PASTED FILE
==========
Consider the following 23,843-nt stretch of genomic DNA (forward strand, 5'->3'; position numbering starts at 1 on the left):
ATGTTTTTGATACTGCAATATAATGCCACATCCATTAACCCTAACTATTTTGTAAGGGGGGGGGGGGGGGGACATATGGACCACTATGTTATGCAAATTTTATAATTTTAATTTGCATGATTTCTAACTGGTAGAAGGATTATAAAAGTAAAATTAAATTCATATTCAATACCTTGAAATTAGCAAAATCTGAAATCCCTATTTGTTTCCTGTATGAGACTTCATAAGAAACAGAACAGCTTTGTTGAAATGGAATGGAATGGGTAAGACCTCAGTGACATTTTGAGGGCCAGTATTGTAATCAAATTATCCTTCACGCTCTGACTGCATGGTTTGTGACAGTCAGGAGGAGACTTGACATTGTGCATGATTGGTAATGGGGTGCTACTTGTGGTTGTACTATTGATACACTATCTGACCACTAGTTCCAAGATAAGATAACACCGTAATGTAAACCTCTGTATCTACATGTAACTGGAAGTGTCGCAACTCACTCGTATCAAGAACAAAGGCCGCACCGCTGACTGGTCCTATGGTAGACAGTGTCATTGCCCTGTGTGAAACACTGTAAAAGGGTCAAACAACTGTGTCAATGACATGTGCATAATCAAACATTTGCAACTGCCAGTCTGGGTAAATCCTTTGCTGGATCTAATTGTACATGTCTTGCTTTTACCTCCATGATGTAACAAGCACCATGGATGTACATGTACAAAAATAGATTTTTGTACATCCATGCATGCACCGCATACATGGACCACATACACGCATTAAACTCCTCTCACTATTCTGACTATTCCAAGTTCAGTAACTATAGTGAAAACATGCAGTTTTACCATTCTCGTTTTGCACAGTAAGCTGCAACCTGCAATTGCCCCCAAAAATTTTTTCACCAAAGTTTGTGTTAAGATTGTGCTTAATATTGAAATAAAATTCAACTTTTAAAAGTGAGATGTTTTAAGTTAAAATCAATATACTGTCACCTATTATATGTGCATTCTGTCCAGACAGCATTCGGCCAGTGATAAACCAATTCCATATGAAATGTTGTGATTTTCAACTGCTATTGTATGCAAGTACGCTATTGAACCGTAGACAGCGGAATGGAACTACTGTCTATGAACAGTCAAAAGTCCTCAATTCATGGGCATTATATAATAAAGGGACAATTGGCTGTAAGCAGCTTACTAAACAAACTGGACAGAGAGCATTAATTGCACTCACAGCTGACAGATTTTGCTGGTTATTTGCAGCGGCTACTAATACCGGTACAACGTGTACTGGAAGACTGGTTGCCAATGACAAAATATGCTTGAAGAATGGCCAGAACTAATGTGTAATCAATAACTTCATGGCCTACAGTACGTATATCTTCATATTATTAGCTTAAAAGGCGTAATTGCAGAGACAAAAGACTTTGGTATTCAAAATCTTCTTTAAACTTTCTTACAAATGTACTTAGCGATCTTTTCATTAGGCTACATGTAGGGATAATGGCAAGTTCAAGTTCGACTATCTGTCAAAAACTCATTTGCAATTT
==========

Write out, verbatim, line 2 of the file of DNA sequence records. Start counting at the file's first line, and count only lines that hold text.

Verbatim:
ATGTTTTTGATACTGCAATATAATGCCACATCCATTAACCCTAACTATTTTGTAAGGGGGGGGGGGGGGGGACATATGGACCACTATGTTATGCAAATTTTATAATTTTAATTTGCATGATTTCTAACTGGTAGAAGGATTATAAAAGTAAAATTAAATTCATATTCAATACCTTGAAATTAGCAAAATCTGAAATCCCTATTTGTTTCCTGTATGAGACTTCATAAGAAACAGAACAGCTTTGTTGAAATGGAATGGAATGGGTAAGACCTCAGTGACATTTTGAGGGCCAGTATTGTAATCAAATTATCCTTCACGCTCTGACTGCATGGTTTGTGACAGTCAGGAGGAGACTTGACATTGTGCATGATTGGTAATGGGGTGCTACTTGTGGTTGTACTATTGATACACTATCTGACCACTAGTTCCAAGATAAGATAACACCGTAATGTAAACCTCTGTATCTACATGTAACTGGAAGTGTCGCAACTCACTCGTATCAAGAACAAAGGCCGCACCGCTGACTGGTCCTATGGTAGACAGTGTCATTGCCCTGTGTGAAACACTGTAAAAGGGTCAAACAACTGTGTCAATGACATGTGCATAATCAAACATTTGCAACTGCCAGTCTGGGTAAATCCTTTGCTGGATCTAATTGTACATGTCTTGCTTTTACCTCCATGATGTAACAAGCACCATGGATGTACATGTACAAAAATAGATTTTTGTACATCCATGCATGCACCGCATACATGGACCACATACACGCATTAAACTCCTCTCACTATTCTGACTATTCCAAGTTCAGTAACTATAGTGAAAACATGCAGTTTTACCATTCTCGTTTTGCACAGTAAGCTGCAACCTGCAATTGCCCCCAAAAATTTTTTCACCAAAGTTTGTGTTAAGATTGTGCTTAATATTGAAATAAAATTCAACTTTTAAAAGTGAGATGTTTTAAGTTAAAATCAATATACTGTCACCTATTATATGTGCATTCTGTCCAGACAGCATTCGGCCAGTGATAAACCAATTCCATATGAAATGTTGTGATTTTCAACTGCTATTGTATGCAAGTACGCTATTGAACCGTAGACAGCGGAATGGAACTACTGTCTATGAACAGTCAAAAGTCCTCAATTCATGGGCATTATATAATAAAGGGACAATTGGCTGTAAGCAGCTTACTAAACAAACTGGACAGAGAGCATTAATTGCACTCACAGCTGACAGATTTTGCTGGTTATTTGCAGCGGCTACTAATACCGGTACAACGTGTACTGGAAGACTGGTTGCCAATGACAAAATATGCTTGAAGAATGGCCAGAACTAATGTGTAATCAATAACTTCATGGCCTACAGTACGTATATCTTCATATTATTAGCTTAAAAGGCGTAATTGCAGAGACAAAAGACTTTGGTATTCAAAATCTTCTTTAAACTTTCTTACAAATGTACTTAGCGATCTTTTCATTAGGCTACATGTAGGGATAATGGCAAGTTCAAGTTCGACTATCTGTCAAAAACTCATTTGCAATTT